Story by Maj. Brandon Bissell, 5th Special Forces Group (Airborne) Public Affairs
FORT CAMPBELL, Ky. – Past and present members of the 5th Special Forces Group (Airborne) family gathered together here last week for its annual Reunion Week festivities.
This year marked the unit’s 52nd anniversary of its activation, which originally took place Sept. 21, 1961, at Ft. Bragg, N.C. Although a time to celebrate, the “reunion” has become much more than just an annual gathering throughout the years.
The 5th SFG (A) has a storied history written by very quiet professionals, but more importantly they are a family that encompasses Veterans, past and present, families and friend of the Legion for generations past.
The Reunion entails such events as an airborne operation, athletic and strength competitions, and activities specially designed for veterans and families spread throughout the week. Regardless of the day of the week the anniversary date falls on, the celebration culminates in a large day-long picnic held on the Legion’s Gabriel Field, a place where members of the Legion are honored and memorialized for paying the ultimate sacrifice. The site is fitting to ensure all remember the Legion family members who could not attend the festivities.
The final day kicked off with remarks from the Legion Commander welcoming everyone and reminding them to not forget those Soldiers who could not be with them due to overseas deployments. As children smiled and ran about from bouncy castles to the water slide, Soldiers of the Group took part in the final competitions of the week culminating with the awarding of the “Commander’s Cup.” This year’s victor was 4th Battalion, 5th SFG (A).
The week-long event allowed the Soldiers, family members and veterans alike to observe and participate in various events, but more importantly it was a time to simply enjoy the camaraderie between the generations of Green Berets present and to visit with what has become the extended Legion family.
A Special Reunion
This year’s Reunion was special for many reasons, but for one member of the Legion family it was a reunion 49 years in the making.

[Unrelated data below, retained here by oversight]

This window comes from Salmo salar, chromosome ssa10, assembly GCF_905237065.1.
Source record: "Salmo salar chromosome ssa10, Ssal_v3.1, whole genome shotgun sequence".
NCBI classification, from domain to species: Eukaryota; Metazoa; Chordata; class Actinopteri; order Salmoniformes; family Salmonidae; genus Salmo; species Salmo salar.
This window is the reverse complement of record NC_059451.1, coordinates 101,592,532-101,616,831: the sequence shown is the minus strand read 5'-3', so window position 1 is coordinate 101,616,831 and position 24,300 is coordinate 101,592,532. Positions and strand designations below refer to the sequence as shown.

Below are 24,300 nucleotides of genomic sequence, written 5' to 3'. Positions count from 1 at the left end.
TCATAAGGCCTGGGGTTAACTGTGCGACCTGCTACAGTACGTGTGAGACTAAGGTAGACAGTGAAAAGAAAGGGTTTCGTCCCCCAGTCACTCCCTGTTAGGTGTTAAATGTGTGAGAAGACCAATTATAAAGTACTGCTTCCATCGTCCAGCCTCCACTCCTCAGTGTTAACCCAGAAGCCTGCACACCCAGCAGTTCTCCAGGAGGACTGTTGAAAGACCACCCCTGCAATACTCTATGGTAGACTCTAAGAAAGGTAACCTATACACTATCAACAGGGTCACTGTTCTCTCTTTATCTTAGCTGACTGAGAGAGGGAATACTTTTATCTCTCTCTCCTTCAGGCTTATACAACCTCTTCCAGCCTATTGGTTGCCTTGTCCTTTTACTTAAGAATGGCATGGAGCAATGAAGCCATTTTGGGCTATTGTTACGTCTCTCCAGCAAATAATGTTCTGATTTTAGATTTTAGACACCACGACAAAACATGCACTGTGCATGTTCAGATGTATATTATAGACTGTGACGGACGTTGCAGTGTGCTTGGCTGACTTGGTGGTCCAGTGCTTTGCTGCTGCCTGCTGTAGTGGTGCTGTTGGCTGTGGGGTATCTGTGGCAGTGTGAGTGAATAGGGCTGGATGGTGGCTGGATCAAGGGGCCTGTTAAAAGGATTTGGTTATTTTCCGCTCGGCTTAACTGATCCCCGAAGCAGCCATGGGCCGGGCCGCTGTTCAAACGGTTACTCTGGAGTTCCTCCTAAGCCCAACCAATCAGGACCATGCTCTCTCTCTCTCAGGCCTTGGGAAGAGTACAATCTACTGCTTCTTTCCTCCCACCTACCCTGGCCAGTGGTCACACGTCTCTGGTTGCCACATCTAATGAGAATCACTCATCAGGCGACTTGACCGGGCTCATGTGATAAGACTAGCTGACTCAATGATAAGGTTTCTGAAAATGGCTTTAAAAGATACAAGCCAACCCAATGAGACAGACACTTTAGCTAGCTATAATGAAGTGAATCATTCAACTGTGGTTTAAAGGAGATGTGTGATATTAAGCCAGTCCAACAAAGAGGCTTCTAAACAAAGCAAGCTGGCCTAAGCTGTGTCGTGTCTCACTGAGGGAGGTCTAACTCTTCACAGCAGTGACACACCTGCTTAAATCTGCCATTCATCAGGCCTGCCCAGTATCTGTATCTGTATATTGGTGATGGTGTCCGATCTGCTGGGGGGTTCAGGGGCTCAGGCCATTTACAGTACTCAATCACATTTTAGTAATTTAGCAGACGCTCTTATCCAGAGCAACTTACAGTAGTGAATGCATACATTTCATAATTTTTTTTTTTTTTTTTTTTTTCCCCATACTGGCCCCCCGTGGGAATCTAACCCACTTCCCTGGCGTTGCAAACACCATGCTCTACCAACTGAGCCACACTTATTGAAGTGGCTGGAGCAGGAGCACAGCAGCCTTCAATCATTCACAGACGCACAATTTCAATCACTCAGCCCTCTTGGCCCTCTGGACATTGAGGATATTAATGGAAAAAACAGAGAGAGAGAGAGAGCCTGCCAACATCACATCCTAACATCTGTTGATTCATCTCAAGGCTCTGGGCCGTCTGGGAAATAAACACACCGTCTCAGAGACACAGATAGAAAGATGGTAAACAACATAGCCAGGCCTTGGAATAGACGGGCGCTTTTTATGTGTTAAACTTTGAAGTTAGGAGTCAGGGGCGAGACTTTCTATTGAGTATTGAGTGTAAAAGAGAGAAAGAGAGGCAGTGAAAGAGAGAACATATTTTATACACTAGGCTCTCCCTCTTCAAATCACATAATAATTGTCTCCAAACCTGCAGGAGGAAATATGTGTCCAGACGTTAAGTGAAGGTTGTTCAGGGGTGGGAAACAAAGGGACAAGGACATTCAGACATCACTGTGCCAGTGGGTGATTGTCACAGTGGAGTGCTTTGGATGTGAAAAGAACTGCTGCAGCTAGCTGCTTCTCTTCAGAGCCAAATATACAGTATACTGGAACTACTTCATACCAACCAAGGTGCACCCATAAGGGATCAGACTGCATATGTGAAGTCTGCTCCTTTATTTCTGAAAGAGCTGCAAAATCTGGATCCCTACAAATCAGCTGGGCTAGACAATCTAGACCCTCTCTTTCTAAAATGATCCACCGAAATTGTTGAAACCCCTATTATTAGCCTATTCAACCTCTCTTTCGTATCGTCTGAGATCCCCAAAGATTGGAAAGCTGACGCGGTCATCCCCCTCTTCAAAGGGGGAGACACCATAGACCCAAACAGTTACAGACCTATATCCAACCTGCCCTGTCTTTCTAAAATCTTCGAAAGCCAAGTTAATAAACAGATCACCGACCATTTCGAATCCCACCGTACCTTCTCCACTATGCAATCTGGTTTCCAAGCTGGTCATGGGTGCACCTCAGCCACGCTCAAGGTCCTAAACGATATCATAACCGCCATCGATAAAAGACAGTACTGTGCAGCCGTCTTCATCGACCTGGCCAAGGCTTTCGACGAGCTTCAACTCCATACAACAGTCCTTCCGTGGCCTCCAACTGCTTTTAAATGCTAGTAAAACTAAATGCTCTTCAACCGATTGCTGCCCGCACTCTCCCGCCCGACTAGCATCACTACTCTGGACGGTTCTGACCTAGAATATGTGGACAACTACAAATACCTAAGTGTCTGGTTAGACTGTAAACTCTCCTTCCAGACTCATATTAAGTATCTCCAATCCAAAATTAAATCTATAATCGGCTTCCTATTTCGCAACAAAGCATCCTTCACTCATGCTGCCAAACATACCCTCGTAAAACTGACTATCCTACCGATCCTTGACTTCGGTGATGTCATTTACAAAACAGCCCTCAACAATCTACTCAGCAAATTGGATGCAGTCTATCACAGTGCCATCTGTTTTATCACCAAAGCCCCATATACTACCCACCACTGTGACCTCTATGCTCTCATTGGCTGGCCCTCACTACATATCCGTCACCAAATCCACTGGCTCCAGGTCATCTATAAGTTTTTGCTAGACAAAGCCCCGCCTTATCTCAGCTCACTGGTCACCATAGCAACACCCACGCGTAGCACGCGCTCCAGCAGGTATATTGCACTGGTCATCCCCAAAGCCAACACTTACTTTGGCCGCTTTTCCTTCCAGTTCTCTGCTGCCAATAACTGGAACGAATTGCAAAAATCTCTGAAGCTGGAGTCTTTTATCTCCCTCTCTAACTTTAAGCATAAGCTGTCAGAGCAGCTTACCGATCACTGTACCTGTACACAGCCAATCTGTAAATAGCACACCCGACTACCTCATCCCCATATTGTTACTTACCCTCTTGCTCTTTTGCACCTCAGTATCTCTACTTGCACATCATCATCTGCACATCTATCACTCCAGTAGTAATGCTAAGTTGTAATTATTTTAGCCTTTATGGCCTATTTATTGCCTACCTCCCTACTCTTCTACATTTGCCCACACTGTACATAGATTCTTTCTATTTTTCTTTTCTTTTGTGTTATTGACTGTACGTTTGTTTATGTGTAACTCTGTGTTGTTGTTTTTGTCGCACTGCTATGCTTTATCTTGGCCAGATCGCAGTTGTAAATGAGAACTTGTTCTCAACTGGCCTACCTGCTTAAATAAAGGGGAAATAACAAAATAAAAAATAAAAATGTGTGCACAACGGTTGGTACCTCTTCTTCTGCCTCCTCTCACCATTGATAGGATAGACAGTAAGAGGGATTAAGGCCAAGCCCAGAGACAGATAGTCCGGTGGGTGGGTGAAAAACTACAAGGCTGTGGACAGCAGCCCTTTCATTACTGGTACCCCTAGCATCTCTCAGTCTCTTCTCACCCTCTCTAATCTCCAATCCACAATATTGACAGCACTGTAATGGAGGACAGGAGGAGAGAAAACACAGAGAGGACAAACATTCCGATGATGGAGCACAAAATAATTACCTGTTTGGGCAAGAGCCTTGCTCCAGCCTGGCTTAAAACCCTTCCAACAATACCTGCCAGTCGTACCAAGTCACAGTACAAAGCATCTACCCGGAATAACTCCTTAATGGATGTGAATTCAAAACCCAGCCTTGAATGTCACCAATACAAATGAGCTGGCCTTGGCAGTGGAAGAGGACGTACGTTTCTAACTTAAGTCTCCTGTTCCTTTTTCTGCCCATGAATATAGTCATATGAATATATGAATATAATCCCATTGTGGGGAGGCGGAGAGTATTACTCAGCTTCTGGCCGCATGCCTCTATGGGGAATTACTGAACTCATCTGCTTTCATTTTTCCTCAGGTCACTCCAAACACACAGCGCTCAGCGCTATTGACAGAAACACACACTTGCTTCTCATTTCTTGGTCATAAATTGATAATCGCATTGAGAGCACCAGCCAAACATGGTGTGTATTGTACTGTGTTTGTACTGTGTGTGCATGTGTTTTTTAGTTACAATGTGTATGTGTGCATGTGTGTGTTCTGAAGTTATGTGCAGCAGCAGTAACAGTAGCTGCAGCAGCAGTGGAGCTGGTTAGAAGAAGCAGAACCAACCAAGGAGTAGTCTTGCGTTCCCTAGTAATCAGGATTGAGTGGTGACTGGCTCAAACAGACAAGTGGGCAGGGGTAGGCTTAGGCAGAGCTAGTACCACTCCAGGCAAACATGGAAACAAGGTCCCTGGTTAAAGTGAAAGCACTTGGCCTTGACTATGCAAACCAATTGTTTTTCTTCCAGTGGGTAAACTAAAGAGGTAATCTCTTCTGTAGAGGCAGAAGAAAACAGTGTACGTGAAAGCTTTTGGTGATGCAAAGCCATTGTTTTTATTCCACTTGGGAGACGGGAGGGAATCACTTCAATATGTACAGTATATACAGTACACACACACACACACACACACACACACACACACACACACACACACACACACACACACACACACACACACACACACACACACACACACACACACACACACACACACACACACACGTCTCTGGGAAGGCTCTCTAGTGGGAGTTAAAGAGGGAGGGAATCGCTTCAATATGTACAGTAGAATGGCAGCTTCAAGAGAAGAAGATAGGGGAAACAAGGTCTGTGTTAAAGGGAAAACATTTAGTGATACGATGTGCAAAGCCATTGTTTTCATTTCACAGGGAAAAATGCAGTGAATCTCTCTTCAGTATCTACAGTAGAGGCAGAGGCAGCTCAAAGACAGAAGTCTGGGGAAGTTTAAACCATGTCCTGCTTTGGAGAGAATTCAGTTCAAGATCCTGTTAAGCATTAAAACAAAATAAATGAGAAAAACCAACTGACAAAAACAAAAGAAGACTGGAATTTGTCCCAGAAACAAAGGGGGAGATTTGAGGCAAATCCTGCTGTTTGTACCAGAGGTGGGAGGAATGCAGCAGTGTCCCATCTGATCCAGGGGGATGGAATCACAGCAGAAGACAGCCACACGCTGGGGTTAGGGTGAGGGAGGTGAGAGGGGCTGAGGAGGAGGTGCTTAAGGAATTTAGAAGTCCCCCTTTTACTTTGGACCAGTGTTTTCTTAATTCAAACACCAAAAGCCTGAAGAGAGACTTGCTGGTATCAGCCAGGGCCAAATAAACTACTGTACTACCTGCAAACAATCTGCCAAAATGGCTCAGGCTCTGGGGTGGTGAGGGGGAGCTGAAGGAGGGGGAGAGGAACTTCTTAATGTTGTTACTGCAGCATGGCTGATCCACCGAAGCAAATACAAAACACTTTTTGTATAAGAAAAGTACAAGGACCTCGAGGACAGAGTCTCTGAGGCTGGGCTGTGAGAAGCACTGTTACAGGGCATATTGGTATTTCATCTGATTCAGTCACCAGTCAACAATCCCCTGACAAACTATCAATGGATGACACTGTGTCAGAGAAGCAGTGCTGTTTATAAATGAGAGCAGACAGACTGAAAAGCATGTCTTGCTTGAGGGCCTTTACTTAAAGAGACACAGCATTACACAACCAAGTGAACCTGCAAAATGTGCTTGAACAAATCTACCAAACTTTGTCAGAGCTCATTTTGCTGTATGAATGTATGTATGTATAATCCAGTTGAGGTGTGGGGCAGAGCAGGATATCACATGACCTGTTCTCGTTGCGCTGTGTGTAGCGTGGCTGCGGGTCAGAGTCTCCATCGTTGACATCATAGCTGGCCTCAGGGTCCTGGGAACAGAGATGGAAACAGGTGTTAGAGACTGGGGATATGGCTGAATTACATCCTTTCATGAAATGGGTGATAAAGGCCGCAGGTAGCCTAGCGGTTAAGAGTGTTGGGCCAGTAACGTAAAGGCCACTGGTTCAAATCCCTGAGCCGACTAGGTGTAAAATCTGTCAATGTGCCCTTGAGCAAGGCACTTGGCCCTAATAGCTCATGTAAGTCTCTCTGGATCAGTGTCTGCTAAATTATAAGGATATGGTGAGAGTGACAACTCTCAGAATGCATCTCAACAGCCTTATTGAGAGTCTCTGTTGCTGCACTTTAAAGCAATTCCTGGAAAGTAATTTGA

Steve Woods was the son of Staff Sgt. Lawrence Woods, a Soldier in the 5th SFG (A) during the Vietnam War. On Oct. 24, 1964, Staff Sgt. Woods was aboard an Air Force aircraft conducting a resupply mission for ground forces operating in the border region between what was then South Vietnam and Cambodia. The aircraft was hit by enemy fire and crashed killing the crew of eight.
The bodies of seven crew members were located, but despite subsequent searches by ground forces Staff Sgt. Woods’ body was not found. Approximately 49 years after his father was pronounced missing and presumed dead his remains were finally found in Cambodia last week.
Just days after receiving and processing the news of his father’s recovery, Steve Woods stepped foot on Gabriel Field Saturday for the unit’s Reunion picnic and was introduced to the Legion family. Steve Woods met and talked with current and former members of the 5th Special Forces Group and the Military Assistance Command, Vietnam – Studies and Operations Group (MACV-SOG) including those that served concurrently with his father in Vietnam.
Although only seven years old the last time he saw his father, Steve Woods reflected on the significance of receiving closure on his father’s life to the assembled crowd at the picnic.
“My wish is that all other families have the chance to gain closure like I have this week and to be accepted into an extended family like this one [5th SFG (A)],” stated Woods. “I won’t stop praying until everyone [POW & MIA] is home.”
In a testament to the importance of bringing all our service members home Tennessee Gov. Bill Haslam declared the week of Sept. 20-26 POW/MIA Recognition Week in tribute to those service members captured by the enemy or still missing; a number totaling more than 83,000 service members dating back to World War II.
Even though Steve Woods has received closure with the finding of his father’s remains rest assured he will continue to pray for those families coping with the same uncertainty that he had dealt with for 49 years.